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Süs Tavuğu Bayan Üreticiler Bilgilenme Gurubu

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Landon Allen
Landon Allen

Oxford University Press Ed. Aim High Level 3: A... UPD

There is increasing interest among implementation researchers in using theories concerning the organizational level because the context of implementation is becoming more widely acknowledged as an important influence on implementation outcomes. Theories concerning organizational culture, organizational climate, leadership and organizational learning are relevant for understanding and explaining organizational influences on implementation processes [21,53,57,94-101]. Several organization-level theories might have relevance for implementation science. For instance, Estabrooks et al. [14] have proposed the use of the Situated Change Theory [102] and the Institutional Theory [103,104], whereas Plsek and Greenhalgh [105] have suggested the use of complexity science [106] for better understanding of organizations. Meanwhile, Grol et al. [22] have highlighted the relevance of economic theories and theories of innovative organizations. However, despite increased interest in organizational theories, their actual use in empirical implementation studies thus far is relatively limited.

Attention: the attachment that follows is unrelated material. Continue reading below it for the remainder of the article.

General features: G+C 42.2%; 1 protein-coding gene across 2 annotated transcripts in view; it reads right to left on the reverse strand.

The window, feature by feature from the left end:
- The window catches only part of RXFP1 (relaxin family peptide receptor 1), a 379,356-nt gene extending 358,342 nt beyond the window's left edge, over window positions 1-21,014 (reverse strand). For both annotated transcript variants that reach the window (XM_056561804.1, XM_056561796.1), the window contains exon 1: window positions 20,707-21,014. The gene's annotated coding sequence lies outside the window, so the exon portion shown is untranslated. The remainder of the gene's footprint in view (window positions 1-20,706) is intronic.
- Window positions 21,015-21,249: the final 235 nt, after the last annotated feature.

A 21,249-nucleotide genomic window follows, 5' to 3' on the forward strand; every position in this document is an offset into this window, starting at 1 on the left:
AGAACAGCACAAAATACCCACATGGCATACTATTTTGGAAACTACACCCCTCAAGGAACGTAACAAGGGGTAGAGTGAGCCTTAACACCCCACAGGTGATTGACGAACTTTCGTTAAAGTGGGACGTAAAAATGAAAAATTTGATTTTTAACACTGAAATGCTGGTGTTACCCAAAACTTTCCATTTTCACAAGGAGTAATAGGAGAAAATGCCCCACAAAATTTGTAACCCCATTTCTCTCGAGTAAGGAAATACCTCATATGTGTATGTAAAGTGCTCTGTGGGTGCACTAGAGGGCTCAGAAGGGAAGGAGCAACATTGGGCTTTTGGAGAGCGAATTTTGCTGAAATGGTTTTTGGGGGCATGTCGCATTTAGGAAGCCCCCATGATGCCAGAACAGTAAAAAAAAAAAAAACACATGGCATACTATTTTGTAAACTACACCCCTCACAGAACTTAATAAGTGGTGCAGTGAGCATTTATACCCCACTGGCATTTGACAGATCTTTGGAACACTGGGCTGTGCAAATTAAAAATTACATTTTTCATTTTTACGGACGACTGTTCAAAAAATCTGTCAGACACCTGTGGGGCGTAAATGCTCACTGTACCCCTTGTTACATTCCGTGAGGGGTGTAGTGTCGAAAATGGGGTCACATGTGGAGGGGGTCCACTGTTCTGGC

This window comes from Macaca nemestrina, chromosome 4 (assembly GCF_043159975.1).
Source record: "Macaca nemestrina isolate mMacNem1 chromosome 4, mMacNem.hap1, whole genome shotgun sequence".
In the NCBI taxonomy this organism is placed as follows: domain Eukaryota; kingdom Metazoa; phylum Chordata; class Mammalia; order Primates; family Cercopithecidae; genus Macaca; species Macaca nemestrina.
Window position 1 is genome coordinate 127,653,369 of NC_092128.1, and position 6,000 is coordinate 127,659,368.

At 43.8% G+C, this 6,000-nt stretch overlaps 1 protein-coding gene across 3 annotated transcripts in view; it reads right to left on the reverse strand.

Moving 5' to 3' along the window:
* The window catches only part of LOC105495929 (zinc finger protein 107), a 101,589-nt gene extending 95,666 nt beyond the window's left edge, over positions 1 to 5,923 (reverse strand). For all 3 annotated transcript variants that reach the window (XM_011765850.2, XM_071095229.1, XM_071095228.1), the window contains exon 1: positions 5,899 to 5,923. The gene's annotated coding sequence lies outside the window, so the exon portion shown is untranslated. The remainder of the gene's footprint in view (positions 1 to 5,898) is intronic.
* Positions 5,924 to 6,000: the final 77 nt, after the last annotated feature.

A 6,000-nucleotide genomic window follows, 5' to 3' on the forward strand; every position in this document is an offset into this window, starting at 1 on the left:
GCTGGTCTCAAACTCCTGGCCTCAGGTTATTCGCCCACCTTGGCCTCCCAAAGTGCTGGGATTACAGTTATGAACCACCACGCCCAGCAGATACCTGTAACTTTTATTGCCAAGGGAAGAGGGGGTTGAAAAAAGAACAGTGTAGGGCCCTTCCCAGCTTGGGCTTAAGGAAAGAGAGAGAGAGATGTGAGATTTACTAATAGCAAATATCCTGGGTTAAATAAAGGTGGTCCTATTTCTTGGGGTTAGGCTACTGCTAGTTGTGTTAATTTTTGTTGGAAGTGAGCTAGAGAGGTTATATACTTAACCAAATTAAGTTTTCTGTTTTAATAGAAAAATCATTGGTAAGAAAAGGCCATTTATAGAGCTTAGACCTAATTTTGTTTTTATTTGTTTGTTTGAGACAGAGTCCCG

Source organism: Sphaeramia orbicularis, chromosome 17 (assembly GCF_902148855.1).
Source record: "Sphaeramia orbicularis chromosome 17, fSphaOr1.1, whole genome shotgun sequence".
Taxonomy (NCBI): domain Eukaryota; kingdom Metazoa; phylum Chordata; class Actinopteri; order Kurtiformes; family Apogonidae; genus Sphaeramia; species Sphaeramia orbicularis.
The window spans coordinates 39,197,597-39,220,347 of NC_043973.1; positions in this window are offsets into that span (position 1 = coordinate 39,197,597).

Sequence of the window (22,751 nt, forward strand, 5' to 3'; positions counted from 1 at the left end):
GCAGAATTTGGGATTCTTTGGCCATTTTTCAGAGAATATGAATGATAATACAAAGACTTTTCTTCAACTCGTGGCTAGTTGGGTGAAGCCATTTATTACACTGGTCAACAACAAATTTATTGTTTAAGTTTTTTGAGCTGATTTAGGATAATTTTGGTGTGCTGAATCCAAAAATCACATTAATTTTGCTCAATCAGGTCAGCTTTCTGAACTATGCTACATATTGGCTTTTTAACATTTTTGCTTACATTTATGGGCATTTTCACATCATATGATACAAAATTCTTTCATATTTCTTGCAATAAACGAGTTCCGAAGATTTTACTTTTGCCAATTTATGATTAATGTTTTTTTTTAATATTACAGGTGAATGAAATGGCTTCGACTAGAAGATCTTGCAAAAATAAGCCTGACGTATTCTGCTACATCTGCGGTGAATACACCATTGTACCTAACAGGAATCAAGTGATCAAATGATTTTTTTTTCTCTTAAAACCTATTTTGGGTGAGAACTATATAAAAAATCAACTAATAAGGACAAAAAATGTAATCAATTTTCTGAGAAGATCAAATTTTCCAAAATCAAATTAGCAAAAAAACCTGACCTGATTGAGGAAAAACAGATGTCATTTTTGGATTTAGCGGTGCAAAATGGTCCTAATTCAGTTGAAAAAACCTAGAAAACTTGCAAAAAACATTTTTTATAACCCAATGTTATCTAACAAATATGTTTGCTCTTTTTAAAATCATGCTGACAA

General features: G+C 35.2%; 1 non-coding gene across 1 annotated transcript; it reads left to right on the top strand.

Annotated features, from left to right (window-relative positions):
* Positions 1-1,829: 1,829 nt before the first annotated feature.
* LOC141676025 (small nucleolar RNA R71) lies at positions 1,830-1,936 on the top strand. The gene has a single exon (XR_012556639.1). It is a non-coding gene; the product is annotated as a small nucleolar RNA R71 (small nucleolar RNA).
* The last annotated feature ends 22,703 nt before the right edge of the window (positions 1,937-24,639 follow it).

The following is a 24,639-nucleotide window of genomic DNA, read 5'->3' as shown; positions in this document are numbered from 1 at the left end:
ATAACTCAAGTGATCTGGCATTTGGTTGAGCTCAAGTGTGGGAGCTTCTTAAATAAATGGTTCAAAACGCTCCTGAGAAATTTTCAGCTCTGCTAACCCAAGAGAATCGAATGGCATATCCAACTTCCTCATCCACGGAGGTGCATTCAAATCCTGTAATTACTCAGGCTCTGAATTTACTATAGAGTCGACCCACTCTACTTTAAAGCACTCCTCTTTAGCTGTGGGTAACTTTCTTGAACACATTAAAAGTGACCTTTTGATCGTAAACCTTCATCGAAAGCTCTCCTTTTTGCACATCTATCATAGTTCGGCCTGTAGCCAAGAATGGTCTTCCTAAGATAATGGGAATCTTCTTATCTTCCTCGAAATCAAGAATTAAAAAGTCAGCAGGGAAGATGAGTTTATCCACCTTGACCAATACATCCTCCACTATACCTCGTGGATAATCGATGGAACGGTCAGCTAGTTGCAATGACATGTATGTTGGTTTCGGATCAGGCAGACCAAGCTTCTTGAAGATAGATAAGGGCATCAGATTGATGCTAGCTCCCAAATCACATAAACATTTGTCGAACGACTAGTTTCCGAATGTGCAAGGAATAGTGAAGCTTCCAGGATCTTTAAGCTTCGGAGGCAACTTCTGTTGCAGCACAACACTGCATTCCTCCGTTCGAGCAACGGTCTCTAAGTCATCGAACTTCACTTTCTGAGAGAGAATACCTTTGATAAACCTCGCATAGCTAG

Oxford University Press ed. Aim High Level 3: A...

Keeping active can help people stay at a healthy weight or lose weight. It can also lower the risk of heart disease, diabetes, stroke, high blood pressure, osteoporosis, and certain cancers, as well as reduce stress and boost mood. Inactive (sedentary) lifestyles do just the opposite.

The authors of two 2017 systematic reviews examining the clinical trial data concluded that nicotinic acid therapy provides little if any protection from atherosclerotic heart disease, even though the therapy raises HDL cholesterol levels and lowers total cholesterol, LDL cholesterol, and triglyceride levels. One of these reviews examined 23 randomized controlled trials of moderate to high quality in 39,195 participants aged 33-71 years (average 65 years; majority were male). Some had experienced a heart attack, and most were taking a statin. The doses used and treatment duration in these studies varied widely; the median dose of nicotinic acid was 2 g/day (range 0.5 to 4 g/day) for a median of 11.5 months (range 6 months to 6 years) [25]. Overall, use of nicotinic acid did not reduce overall mortality or cardiovascular mortality rates or the number of fatal or nonfatal myocardial infarctions or strokes. Eighteen percent of participants taking nicotinic acid discontinued treatment because of side effects. The second review examined 13 randomized controlled trials with 35,206 participants with, or at risk of, atherosclerotic cardiovascular disease [33]. Overall, the addition of nicotinic acid supplementation (dose range not specified) to statin therapy taken for a mean of 33 months (with a broad range of 6 to 60 months) did not lead to significant reductions in rates of all-cause or cardiovascular mortality, myocardial infarction, or stroke. Nicotinic acid treatment was associated with a significantly higher risk of gastrointestinal and musculoskeletal adverse events. In addition, four of the studies that examined diabetes as an outcome found that the patients taking niacin had a significantly higher risk of developing the disease.